Sunday, June 21, 2009

Finding God in the Unborn

Moms of more than two children nowadays will at some point get asked an inappropriate question or told some interesting comments. My dad is one of five children, but if he was born today, his mom would probably get some inappropriate remarks. I know, expecting my third, I get told constantly that I am "going to have my hands full." My simple and honest response to that is, "Better full than empty." But I know moms of more children can get some rather personal and rude questions such, "Why don't you just get cable?" "Are you going to get fixed?" "Haven't you heard of birth control?" and the ever irritating, "Don't you know what causes that?" In fact, I found a whole website with some amusing retorts to some of these questions, although I wouldn't use all of them myself.

Katherine, over at Evlogia, had an interesting reflection.

She had an emotional trip to the spa during her 40th week of pregnancy and was asked if she was going to have any more children when those present learned she was carrying her sixth child. Another woman near her was asked if she was going to have any more children upon everyone learning she had one child and Katherine understood her response to hold back the emotion of pain at not having more children.
The fruitful mother with her full quiver, anticipating a new blessing at any moment and the barren mother with her aching arms, thankful for the opportunity to love just one child. We couldn't have seemed more different. But judgments are always dangerous. The reality is that we couldn't have been more alike. And when we let go of the focus on the ways in which God is working to save us, we found that in the end He has given us both the same gift. And He knew exactly how to bestow it.

Beautiful, isn't it? It was because the two women found each other that their day of peaceful pampering wasn't spoiled with personal remarks from strangers. Katherine said the other question she often gets is that "You know how that happens, don't you?" Here were her thoughts on this question:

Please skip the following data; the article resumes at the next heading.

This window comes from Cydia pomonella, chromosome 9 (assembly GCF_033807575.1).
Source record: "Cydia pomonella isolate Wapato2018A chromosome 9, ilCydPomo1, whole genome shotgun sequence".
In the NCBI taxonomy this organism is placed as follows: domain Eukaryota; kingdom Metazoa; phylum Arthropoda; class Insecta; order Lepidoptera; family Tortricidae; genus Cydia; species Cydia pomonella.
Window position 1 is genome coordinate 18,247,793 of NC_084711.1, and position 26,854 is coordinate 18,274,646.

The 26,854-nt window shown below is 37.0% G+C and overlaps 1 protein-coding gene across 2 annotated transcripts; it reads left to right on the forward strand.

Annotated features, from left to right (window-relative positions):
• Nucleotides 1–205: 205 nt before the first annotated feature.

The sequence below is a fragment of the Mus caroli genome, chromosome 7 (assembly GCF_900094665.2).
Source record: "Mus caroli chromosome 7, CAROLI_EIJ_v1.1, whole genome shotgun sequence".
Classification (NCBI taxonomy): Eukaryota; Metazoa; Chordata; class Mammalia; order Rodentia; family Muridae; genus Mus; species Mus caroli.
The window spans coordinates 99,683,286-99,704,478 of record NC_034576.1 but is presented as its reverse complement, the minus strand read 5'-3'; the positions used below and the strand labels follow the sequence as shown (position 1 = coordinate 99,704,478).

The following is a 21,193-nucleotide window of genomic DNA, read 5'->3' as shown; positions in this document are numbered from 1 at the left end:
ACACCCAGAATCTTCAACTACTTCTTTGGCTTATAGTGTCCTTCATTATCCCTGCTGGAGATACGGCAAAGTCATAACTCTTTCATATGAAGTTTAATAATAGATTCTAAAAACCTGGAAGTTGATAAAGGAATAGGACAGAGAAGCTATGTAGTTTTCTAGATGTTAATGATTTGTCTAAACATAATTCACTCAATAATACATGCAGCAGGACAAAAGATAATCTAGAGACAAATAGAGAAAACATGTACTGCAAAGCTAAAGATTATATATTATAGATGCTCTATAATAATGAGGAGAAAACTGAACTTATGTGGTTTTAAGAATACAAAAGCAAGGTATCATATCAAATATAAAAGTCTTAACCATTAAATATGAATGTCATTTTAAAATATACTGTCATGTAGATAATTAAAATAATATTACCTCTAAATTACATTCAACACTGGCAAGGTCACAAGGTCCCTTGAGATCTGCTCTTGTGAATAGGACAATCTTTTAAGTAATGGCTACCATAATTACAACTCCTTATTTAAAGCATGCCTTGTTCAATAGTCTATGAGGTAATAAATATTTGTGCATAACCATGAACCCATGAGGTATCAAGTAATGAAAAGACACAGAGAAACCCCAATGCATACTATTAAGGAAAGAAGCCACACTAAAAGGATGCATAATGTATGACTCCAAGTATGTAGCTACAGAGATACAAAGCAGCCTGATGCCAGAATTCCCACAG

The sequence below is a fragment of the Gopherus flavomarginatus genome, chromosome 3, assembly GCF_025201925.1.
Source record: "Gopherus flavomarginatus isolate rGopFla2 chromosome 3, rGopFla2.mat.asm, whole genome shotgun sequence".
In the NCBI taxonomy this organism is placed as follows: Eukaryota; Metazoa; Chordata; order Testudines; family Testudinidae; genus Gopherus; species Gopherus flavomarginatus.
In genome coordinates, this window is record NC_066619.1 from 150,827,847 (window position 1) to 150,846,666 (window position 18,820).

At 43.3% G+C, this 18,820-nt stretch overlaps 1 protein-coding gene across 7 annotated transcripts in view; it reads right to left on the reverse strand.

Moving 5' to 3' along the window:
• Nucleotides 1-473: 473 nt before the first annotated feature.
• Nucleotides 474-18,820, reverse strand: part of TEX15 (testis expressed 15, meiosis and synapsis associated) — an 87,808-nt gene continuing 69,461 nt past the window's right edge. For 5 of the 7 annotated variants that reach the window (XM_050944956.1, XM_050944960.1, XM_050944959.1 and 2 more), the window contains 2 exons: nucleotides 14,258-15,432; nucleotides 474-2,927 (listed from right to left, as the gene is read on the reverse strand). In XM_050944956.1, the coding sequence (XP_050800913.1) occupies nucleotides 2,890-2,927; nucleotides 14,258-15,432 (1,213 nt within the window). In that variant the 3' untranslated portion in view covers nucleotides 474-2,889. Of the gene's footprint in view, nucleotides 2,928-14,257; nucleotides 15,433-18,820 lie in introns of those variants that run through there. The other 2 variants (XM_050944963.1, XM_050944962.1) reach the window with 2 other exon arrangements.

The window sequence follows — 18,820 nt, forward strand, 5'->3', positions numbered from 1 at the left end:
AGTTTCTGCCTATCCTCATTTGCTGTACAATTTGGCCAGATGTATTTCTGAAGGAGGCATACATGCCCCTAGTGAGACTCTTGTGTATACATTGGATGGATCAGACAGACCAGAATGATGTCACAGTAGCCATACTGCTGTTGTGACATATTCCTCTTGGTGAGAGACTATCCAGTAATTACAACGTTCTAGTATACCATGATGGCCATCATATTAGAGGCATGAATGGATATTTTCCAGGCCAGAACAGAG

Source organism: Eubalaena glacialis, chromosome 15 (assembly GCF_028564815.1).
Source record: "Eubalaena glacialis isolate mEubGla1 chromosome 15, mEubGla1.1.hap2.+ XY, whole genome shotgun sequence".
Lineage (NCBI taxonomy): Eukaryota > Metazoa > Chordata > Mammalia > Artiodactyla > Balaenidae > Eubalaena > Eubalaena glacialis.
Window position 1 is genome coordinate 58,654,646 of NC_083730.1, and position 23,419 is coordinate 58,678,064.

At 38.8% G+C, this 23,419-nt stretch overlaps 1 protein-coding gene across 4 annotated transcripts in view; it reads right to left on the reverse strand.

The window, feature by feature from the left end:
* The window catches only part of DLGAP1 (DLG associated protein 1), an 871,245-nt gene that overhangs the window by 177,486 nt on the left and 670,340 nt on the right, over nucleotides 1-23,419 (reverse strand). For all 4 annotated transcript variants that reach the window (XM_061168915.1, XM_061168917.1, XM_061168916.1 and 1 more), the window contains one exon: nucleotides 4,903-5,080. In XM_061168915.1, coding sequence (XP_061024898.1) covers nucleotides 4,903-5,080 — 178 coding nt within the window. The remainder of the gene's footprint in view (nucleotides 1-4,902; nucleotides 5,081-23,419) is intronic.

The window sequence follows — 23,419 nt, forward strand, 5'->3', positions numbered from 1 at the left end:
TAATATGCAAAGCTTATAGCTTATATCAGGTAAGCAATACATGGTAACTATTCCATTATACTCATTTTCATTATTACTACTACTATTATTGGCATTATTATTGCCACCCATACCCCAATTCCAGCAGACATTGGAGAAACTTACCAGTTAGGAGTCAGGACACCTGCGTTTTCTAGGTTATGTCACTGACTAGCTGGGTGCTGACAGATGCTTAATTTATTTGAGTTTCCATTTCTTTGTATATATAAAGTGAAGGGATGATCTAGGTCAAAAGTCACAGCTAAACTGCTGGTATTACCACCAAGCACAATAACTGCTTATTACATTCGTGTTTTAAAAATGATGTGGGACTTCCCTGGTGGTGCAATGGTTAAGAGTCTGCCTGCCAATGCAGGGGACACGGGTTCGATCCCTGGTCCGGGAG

But perhaps the reason it seems appropriate to ask such questions and make such comments is precisely because we've long forgotten how this really happens.

What saddens me about the question is not a suspicion of evil intent behind the questioners. These ladies were simply making small talk. They couldn't have been sweeter. And my jolly belly is most definitely a conversation piece. What can you do? My toes look great! No, my sadness is a matter of a cultural mindset that has changed the way we view the most sacred and mysterious aspects of human life, including the creation of a person, a living icon of Christ.

Consider the recent article on the IVF baby that was aborted after being inserted into the wrong woman. Can a culture that creates and destroys human beings like they were tissues remember just how new life really is created? With all the knowledge we know today about how human life comes about and all the rich understanding we have at our fingertips about what it means to be a parent and a family, what justification is there in ignoring the reality of the miracle of human life? Or do test tubes, condoms, pills, and abortion doctors make it impossible to understand that the creation of a human being is a wonderful event and a sacred reflection of the mystery that is nature and the majesty that is God.

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